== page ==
When considering dog ownership, many different questions come to mind. One of the most important things to consider is what size dog you would like to adopt or purchase. While some may consider it to be as easy as picking the cutest dog or the largest, there are several factors to consider before just grabbing up any dog.
1. Can You Physically Care for the Size of Your Dog?
For less physically strong owners, who can’t lift heavy weights or control a larger dog while they are on a leash, a miniature, small, or medium dog is the way to go. You definitely don’t want to purchase a dog that will grow to be bigger or heavier than you’re able to physically handle. This can make it difficult to control your dog if they start to get aggressive on a leash and pull you or it they need help being carried into a high car, etc.
Say you’re a smaller person or someone who can’t lift heavy objects and your large dog gets sick or in an accident where they are severely hurt. There’ll be no way for you to carry the dog to your vehicle to bring them to the veterinarian’s office. You’ll have to find someone who can help, and that can waste precious time.
A responsible dog owner should always be in control of their dog. If a dog is big enough that it’s out of your control sometimes, then you probably would’ve been better off with a smaller dog.
Think about the dog breed at its most aggressive, worst case scenario. Would you be willing, confident, and able to pick up, tackle, or hold back the dog as it’s snarling and snapping? If the answer if no, whether it’s because you’d be physically unable to or mentally afraid to, then it’s time to look at smaller dogs.
2. Is Your Living Situation is Right for the Size of Your Dog?
Some apartments and rental have dog size requirements or bread restrictions. If you’re renting and plan to continue renting for many years, then it may not be a wise idea to purchase a larger dog at this time, even if your current rental allows bigger animals. Odds are, you’ll need to switch rentals at some point and the bigger dog may limit your options in an already tough market.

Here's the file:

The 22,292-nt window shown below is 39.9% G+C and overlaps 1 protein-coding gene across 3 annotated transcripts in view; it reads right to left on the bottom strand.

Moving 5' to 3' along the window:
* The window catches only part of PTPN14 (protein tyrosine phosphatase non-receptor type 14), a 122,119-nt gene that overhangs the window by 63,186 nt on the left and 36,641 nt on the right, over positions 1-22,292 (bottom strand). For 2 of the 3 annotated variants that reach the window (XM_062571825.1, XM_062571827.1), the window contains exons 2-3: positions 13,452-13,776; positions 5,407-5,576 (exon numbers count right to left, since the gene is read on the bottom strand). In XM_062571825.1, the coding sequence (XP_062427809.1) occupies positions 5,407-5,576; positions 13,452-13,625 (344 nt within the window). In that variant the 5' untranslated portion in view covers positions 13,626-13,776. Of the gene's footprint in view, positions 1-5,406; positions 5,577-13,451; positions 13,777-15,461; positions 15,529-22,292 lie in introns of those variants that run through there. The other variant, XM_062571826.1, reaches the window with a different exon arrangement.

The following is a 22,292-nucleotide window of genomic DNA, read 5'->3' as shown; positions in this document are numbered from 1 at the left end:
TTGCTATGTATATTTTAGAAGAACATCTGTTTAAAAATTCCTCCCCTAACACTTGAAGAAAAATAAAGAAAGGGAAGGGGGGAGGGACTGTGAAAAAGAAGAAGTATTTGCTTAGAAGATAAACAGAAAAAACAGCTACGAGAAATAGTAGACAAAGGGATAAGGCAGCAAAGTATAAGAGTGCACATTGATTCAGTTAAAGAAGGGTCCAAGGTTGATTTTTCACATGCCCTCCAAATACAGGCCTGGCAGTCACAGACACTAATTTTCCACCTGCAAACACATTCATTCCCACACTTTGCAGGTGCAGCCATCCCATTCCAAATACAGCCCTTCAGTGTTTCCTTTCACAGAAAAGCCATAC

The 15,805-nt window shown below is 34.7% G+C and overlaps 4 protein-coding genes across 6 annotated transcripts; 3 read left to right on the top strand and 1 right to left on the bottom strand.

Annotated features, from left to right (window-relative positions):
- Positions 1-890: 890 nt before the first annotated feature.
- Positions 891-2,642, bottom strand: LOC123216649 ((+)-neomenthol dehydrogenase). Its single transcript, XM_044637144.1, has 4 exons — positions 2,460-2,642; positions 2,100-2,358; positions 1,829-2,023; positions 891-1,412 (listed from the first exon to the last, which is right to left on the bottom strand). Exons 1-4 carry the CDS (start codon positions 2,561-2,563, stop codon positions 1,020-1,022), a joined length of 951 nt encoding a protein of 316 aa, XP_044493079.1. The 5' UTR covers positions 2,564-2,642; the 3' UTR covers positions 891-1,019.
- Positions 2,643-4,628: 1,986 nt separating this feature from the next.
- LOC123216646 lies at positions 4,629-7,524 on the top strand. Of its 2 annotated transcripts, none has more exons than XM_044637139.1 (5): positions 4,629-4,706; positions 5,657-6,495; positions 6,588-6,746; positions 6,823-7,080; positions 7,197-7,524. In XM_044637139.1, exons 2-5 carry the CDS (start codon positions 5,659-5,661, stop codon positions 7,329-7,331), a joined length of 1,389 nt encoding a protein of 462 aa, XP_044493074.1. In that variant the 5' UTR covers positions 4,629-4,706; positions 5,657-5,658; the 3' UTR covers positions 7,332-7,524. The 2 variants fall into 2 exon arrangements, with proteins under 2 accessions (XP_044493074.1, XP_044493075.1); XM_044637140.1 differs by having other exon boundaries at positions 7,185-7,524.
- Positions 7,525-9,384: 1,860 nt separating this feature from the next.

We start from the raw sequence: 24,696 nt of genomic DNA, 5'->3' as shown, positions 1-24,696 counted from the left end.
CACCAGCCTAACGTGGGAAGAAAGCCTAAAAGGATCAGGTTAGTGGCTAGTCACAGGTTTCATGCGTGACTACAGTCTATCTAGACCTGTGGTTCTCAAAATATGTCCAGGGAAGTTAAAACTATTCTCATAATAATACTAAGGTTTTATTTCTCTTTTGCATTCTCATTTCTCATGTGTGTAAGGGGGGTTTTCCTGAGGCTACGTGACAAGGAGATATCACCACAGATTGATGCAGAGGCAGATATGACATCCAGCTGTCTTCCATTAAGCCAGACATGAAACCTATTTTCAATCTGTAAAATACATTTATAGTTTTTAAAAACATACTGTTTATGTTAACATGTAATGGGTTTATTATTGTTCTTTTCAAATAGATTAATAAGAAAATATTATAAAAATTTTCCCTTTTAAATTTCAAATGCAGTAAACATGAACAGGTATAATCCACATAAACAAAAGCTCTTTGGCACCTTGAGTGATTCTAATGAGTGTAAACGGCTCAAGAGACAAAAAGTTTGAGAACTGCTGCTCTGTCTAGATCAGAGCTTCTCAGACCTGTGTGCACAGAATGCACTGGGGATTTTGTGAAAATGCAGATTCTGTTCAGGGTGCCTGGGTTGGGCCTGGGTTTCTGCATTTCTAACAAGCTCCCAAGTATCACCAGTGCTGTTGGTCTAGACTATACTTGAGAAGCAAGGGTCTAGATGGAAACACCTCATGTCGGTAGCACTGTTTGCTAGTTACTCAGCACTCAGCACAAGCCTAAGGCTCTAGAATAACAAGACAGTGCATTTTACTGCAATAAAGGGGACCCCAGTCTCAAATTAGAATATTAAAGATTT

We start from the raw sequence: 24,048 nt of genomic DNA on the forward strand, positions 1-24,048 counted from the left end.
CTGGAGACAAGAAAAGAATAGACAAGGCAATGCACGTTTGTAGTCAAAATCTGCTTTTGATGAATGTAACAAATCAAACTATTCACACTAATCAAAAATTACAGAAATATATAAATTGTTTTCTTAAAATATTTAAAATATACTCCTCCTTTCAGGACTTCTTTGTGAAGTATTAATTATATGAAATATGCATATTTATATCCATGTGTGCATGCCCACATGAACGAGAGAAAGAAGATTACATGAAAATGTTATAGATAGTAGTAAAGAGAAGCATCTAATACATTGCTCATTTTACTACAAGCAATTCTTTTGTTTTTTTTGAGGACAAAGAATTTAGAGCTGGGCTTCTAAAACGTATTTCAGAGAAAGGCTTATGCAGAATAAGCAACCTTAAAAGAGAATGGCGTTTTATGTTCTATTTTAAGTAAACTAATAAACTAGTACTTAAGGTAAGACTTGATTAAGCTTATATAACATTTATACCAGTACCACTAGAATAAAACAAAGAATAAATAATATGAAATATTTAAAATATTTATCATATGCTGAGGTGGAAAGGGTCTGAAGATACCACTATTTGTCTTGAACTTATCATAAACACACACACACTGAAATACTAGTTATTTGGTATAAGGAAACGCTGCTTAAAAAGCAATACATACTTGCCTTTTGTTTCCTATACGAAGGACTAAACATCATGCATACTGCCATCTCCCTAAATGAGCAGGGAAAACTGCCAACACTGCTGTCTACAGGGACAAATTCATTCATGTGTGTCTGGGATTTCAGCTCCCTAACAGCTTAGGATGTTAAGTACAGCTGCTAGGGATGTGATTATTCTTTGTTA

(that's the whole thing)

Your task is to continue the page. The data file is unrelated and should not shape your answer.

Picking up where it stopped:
A miniature or standard dog may be all you’re allowed to have in your current living situation. Many landlords and HOAs do not allow tenants to own dogs over a certain size, for fear of property damage. Be sure to check into your rental or homeowner’s agreement before bringing home a dog that you will eventually have to take back.
3. Can you Handle Larger Expenses?
Large dogs usually have larger expensive. They have bigger vet bills, require more food each year, and bigger products like kennels and dog beds that all cost more.
The fiscally conscious dog owner should also shy away from adopting or purchasing a giant dog, for the simple fact that larger dogs eat more and require more disposable income in order to keep up with their food demands. In addition, collars, kennels, and beds, as well as various other supplies, tend to cost more when being purchased for larger dogs as opposed to smaller ones.
4. Space May Not Be As Much of an Issue.
One common misconception is that the bigger your dog is, the more space they will require. This is false, as the dog’s size has little to do with their space necessities.
In reality, the more energetic the dog is, the more space and exercise the dog will need. Many giant dogs are lethargic and don’t move around much, while plenty of miniature and standard dogs bounce off the walls all day long, filled with playful energy.
Bigger dogs will require a bit more space, as simple actions like tail wagging can cause damage in smaller spaces, but a bigger dog doesn’t automatically equal a huge house and yard.
5. Bigger Dogs Tend to Have Shorter Life Spans.
Unfortunately, the larger dogs tend to have shorter life spans. Great Danes may only live 6 years, Golden retrievers usually live around only 10-12 years, while it’s not very uncommon to hear of dogs like chihuahuas living close to 20 years.
Sure, 6 or ten years may seem like a long time when you’re first bringing home a new dog, but time will fly and the heartache of putting down your beloved pet isn’t fun no matter how long you’ve had with them. The life span of your pet may be a huge factor when selecting your new dog, especially if you know you don’t handle loss well.
6. Are Your Personalities and Lifestyles Compantible?
Choosing the right size dog has just as much to do with your personality and living situation as any other factor. If you’re a homebody who likes to curl up with a good book, a smaller dog low energy dog is the choice for you. For the adventurous types who like to take their dog out for hikes and other physical activities, a standard or giant dog is just what the doctor ordered. Smaller dogs may struggle to keep up on long hikes.
The climate where you live is important as well. If you live in a colder climate, while you may have your heart set on a small dog you can carry around, they struggle to keep themselves warm and will need more attention from you keep them safe from freezing to death. However, arctic breeds will love the colder climate and struggle in warmer areas that never see snow.
When choosing a new dog, be sure to consider all of these important factors and don’t pick a dog based on how cute of a puppy it is. Puppies become full grown dogs faster than you can blink and change even the best laid plans.
What kind of dog do you have? Share with us in the comments below!